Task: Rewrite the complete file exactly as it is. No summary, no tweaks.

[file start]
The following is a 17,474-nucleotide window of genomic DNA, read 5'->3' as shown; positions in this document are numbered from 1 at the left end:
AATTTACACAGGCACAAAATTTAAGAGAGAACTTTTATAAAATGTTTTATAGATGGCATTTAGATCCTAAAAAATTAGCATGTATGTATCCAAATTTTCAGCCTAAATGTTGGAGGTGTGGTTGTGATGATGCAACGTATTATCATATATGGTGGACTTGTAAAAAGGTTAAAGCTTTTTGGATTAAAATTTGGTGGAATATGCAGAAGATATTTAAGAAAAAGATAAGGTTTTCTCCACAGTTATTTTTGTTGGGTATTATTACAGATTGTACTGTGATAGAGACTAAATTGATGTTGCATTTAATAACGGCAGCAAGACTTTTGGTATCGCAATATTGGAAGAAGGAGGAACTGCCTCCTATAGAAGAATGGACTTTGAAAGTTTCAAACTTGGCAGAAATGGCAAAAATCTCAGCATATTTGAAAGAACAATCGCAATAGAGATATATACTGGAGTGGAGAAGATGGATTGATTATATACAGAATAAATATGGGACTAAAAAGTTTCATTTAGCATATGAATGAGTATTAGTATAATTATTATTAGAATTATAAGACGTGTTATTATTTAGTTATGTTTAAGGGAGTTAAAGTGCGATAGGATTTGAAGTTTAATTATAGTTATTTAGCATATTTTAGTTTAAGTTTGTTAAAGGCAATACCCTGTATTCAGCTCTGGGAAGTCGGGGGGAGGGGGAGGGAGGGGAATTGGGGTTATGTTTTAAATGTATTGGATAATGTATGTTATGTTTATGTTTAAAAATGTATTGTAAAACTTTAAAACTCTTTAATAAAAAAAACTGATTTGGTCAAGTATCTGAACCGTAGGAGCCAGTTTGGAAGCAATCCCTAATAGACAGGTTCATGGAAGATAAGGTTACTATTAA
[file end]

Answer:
The following is a 17,474-nucleotide window of genomic DNA, read 5'->3' as shown; positions in this document are numbered from 1 at the left end:
AATTTACACAGGCACAAAATTTAAGAGAGAACTTTTATAAAATGTTTTATAGATGGCATTTAGATCCTAAAAAATTAGCATGTATGTATCCAAATTTTCAGCCTAAATGTTGGAGGTGTGGTTGTGATGATGCAACGTATTATCATATATGGTGGACTTGTAAAAAGGTTAAAGCTTTTTGGATTAAAATTTGGTGGAATATGCAGAAGATATTTAAGAAAAAGATAAGGTTTTCTCCACAGTTATTTTTGTTGGGTATTATTACAGATTGTACTGTGATAGAGACTAAATTGATGTTGCATTTAATAACGGCAGCAAGACTTTTGGTATCGCAATATTGGAAGAAGGAGGAACTGCCTCCTATAGAAGAATGGACTTTGAAAGTTTCAAACTTGGCAGAAATGGCAAAAATCTCAGCATATTTGAAAGAACAATCGCAATAGAGATATATACTGGAGTGGAGAAGATGGATTGATTATATACAGAATAAATATGGGACTAAAAAGTTTCATTTAGCATATGAATGAGTATTAGTATAATTATTATTAGAATTATAAGACGTGTTATTATTTAGTTATGTTTAAGGGAGTTAAAGTGCGATAGGATTTGAAGTTTAATTATAGTTATTTAGCATATTTTAGTTTAAGTTTGTTAAAGGCAATACCCTGTATTCAGCTCTGGGAAGTCGGGGGGAGGGGGAGGGAGGGGAATTGGGGTTATGTTTTAAATGTATTGGATAATGTATGTTATGTTTATGTTTAAAAATGTATTGTAAAACTTTAAAACTCTTTAATAAAAAAAACTGATTTGGTCAAGTATCTGAACCGTAGGAGCCAGTTTGGAAGCAATCCCTAATAGACAGGTTCATGGAAGATAAGGTTACTATTAA